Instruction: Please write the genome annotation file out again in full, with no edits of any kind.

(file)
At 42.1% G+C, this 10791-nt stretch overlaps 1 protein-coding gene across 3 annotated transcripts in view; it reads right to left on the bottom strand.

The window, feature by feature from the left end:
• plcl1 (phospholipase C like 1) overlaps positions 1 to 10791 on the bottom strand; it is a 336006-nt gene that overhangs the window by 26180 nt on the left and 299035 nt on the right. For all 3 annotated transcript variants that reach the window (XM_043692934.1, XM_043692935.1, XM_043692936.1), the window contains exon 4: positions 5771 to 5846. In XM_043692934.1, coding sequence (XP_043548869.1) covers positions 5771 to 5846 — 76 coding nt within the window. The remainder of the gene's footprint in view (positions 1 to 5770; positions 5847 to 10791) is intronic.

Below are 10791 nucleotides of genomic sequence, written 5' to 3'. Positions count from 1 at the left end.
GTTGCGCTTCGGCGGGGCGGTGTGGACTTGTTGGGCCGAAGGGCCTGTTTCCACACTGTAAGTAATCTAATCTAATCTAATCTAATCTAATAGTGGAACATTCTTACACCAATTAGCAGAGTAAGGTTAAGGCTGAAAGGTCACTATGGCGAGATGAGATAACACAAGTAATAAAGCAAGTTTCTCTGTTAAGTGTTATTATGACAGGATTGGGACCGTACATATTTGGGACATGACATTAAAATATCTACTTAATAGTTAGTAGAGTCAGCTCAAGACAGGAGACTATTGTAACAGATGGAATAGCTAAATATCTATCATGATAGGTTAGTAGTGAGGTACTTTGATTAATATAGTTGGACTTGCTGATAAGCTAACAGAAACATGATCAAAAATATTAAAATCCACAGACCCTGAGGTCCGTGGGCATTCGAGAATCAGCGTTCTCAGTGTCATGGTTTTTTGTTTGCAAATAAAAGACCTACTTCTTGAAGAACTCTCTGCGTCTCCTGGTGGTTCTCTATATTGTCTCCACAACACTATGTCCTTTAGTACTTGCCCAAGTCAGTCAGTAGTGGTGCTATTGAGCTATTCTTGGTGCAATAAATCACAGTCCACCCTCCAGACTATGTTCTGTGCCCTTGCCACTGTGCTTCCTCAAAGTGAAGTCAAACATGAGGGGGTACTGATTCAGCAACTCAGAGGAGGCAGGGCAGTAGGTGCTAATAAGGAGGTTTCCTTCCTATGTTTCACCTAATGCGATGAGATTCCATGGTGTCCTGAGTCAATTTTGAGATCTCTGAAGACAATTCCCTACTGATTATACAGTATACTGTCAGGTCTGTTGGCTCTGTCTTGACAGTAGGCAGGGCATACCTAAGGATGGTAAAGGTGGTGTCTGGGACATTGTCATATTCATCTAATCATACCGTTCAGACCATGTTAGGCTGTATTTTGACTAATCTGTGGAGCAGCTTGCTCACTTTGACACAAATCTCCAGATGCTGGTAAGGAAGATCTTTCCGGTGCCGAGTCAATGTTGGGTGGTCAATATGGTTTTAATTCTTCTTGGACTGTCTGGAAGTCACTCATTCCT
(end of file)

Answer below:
At 42.1% G+C, this 10791-nt stretch overlaps 1 protein-coding gene across 3 annotated transcripts in view; it reads right to left on the bottom strand.

The window, feature by feature from the left end:
• plcl1 (phospholipase C like 1) overlaps positions 1 to 10791 on the bottom strand; it is a 336006-nt gene that overhangs the window by 26180 nt on the left and 299035 nt on the right. For all 3 annotated transcript variants that reach the window (XM_043692934.1, XM_043692935.1, XM_043692936.1), the window contains exon 4: positions 5771 to 5846. In XM_043692934.1, coding sequence (XP_043548869.1) covers positions 5771 to 5846 — 76 coding nt within the window. The remainder of the gene's footprint in view (positions 1 to 5770; positions 5847 to 10791) is intronic.

Below are 10791 nucleotides of genomic sequence, written 5' to 3'. Positions count from 1 at the left end.
GTTGCGCTTCGGCGGGGCGGTGTGGACTTGTTGGGCCGAAGGGCCTGTTTCCACACTGTAAGTAATCTAATCTAATCTAATCTAATCTAATAGTGGAACATTCTTACACCAATTAGCAGAGTAAGGTTAAGGCTGAAAGGTCACTATGGCGAGATGAGATAACACAAGTAATAAAGCAAGTTTCTCTGTTAAGTGTTATTATGACAGGATTGGGACCGTACATATTTGGGACATGACATTAAAATATCTACTTAATAGTTAGTAGAGTCAGCTCAAGACAGGAGACTATTGTAACAGATGGAATAGCTAAATATCTATCATGATAGGTTAGTAGTGAGGTACTTTGATTAATATAGTTGGACTTGCTGATAAGCTAACAGAAACATGATCAAAAATATTAAAATCCACAGACCCTGAGGTCCGTGGGCATTCGAGAATCAGCGTTCTCAGTGTCATGGTTTTTTGTTTGCAAATAAAAGACCTACTTCTTGAAGAACTCTCTGCGTCTCCTGGTGGTTCTCTATATTGTCTCCACAACACTATGTCCTTTAGTACTTGCCCAAGTCAGTCAGTAGTGGTGCTATTGAGCTATTCTTGGTGCAATAAATCACAGTCCACCCTCCAGACTATGTTCTGTGCCCTTGCCACTGTGCTTCCTCAAAGTGAAGTCAAACATGAGGGGGTACTGATTCAGCAACTCAGAGGAGGCAGGGCAGTAGGTGCTAATAAGGAGGTTTCCTTCCTATGTTTCACCTAATGCGATGAGATTCCATGGTGTCCTGAGTCAATTTTGAGATCTCTGAAGACAATTCCCTACTGATTATACAGTATACTGTCAGGTCTGTTGGCTCTGTCTTGACAGTAGGCAGGGCATACCTAAGGATGGTAAAGGTGGTGTCTGGGACATTGTCATATTCATCTAATCATACCGTTCAGACCATGTTAGGCTGTATTTTGACTAATCTGTGGAGCAGCTTGCTCACTTTGACACAAATCTCCAGATGCTGGTAAGGAAGATCTTTCCGGTGCCGAGTCAATGTTGGGTGGTCAATATGGTTTTAATTCTTCTTGGACTGTCTGGAAGTCACTCATTCCT